Mayor should consider not running

Lawlessness on San Francisco streets reached a new height with the Halloween night shootout on Market Street that left 10 bystanders injured. The incident bracketed crime in The City. San Francisco is approaching a second year of near-record homicides. No surprise, then, that polls show deep public concerns for safety on our streets, parks and transit. And, despite Mayor Gavin Newsom’s Care Not Cash program, the homeless continue to camp in our parks and on our streets.

Most seriously, the mayor suffers a crippling dysfunctional relationship with his police force.

The mayor should recall his own recommendation of two years ago. Taking a question from a listener on a local pop radio station, Newsom said, “If I come back next year, and you still see these homicide rates, you can begin the campaign to recall me. And you know what? I may be right there as a co-signer of that effort.”

That was two years ago. Now the homicide rate is again nearing record levels, as it did in the year he made that statement.

In April 2006, the San Francisco Safety Network, a nonprofit conglomeration of neighborhood community groups, polled 2,400 residents representing all 10 police districts. The survey showed that half of San Francisco residents feel unsafe or somewhat unsafe from crime, especially while riding public transit. Even in the relatively safe Western Taraval area, 35 percent felt unsafe on the streets, 45 percent in the parks and 45 percent on public transit.

Ken Garcia, writing in The Examiner last month, highlighted the encampments by street people in Golden Gate Park. After just three days of a cleanup effort, crews gathered more than seven tons of rubbage and “uncovered sites full of hypodermic needles, other drug paraphernalia and the stuff one would expect to find in areas used as public toilets.”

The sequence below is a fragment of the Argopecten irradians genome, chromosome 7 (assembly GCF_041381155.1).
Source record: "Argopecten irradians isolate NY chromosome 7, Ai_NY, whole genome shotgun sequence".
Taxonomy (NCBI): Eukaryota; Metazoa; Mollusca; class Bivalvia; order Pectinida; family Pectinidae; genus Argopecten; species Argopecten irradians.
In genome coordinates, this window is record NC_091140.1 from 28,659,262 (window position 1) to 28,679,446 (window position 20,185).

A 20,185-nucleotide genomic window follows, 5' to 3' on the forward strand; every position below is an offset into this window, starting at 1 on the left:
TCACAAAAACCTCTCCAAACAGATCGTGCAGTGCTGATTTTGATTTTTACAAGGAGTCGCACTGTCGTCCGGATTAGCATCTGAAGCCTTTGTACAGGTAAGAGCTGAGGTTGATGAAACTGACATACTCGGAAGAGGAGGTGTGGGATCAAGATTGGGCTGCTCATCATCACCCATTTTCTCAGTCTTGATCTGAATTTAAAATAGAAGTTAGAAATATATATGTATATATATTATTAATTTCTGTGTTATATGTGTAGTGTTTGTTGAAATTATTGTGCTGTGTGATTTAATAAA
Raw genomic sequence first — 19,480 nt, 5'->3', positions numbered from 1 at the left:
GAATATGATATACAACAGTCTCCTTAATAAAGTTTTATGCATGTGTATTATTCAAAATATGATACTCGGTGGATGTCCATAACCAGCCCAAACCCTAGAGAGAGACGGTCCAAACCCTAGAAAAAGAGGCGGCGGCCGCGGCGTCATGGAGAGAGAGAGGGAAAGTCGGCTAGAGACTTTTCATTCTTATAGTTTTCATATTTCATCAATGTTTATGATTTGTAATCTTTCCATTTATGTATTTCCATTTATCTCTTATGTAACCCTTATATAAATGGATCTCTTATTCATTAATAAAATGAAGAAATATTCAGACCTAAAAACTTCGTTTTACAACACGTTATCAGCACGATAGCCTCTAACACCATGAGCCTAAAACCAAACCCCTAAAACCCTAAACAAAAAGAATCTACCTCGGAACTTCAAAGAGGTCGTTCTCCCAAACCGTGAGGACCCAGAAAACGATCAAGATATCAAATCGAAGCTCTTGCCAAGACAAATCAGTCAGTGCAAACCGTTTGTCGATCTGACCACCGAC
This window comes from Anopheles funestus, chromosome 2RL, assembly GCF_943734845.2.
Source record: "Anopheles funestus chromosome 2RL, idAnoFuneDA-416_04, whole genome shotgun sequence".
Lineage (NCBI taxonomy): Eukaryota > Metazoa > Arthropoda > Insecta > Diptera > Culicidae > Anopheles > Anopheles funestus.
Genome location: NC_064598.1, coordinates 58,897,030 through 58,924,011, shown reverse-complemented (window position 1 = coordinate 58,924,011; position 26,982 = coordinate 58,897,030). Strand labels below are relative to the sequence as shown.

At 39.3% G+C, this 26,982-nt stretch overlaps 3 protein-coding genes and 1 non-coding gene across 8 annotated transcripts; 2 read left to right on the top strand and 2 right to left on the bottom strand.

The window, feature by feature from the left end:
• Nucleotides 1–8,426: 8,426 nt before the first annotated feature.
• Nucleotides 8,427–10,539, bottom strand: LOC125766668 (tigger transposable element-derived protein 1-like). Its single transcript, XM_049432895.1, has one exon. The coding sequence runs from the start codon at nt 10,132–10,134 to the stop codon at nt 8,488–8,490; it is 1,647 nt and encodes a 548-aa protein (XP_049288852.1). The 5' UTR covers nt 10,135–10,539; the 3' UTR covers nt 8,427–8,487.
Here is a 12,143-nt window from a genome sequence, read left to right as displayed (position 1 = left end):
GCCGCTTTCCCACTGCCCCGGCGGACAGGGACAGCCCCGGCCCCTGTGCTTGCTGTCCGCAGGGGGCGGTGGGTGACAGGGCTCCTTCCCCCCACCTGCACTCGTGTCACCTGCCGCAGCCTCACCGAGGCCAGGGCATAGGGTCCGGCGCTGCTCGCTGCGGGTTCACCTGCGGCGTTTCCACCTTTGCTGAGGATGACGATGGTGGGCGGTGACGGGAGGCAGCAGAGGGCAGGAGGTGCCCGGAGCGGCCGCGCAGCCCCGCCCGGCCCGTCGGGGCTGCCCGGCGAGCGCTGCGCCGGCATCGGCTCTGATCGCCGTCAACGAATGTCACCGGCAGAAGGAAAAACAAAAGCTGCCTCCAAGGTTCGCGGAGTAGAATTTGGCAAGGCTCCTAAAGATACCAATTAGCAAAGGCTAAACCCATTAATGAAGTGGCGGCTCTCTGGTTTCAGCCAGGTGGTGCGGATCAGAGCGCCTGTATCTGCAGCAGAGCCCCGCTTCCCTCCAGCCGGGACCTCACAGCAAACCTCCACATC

But it’s not just Golden Gate Park. In The City’s neighborhood parks and in the downtown area, camping out in broad daylight is commonplace. Whether it’s gang violence or street people openly defying the law, it’s part of the same syndrome — unaddressed lawlessness.

To fight this lawlessness, Mayor Newsom must have a solid trust of his police force. But the mayor, through a series of missteps, has lost that trust. Within hours of revelation of a controversial video produced for a holiday police officers party, the mayor condemned the entire force, saying: “Enough is enough.’’ Without investigation or hearings, he promised a panel to review the entire department’s operations. Later, after the San Francisco Chronicle ran a series entitled “The Use of Force,” the mayor said, “I am going to run roughshod over the department to make sure that a computerized database is established to track all officers.”

Prior to his announcement, there were no hearings, no internal investigations, no independent verification about the allegations in the report. Just a blanket condemnation of the entire force. In both cases, he was quick to side with the media, not with his police force. These actions have seriously damaged the relation a mayor needs with his law enforcers.

A mayor is the commander-in-chief for The City. In the face of a crime wave highlighted by the Halloween night shootings,San Francisco needs a full-time mayor. Questionable but high-profile initiatives such as universal health care and tidal energy, not to mention the loss of the 49ers football team and the prospective loss of the 2016 Olympic Games, have blurred the mayor’s focus.

The City’s residents need to feel safe on the streets and in their neighborhoods. The City needs a mayor that has the trust of his police officers. Most importantly, The City needs a mayor with the passion and stamina to address escalating crime in San Francisco. But Mayor Newsom recently told a TV audience that there are days he lacks the passion and intensity for the job. In the same interview, he said he “doesn’t need the job” and expressed doubt if he wanted to be mayor for a second term. He said there are 50 other people who could do the job. If so, for the sake of The City, the mayor should step aside — or face the reality in the streets.

Arthur Bruzzone is a San Francisco political commentator and hosts the TV series “San Francisco/unscripted.”

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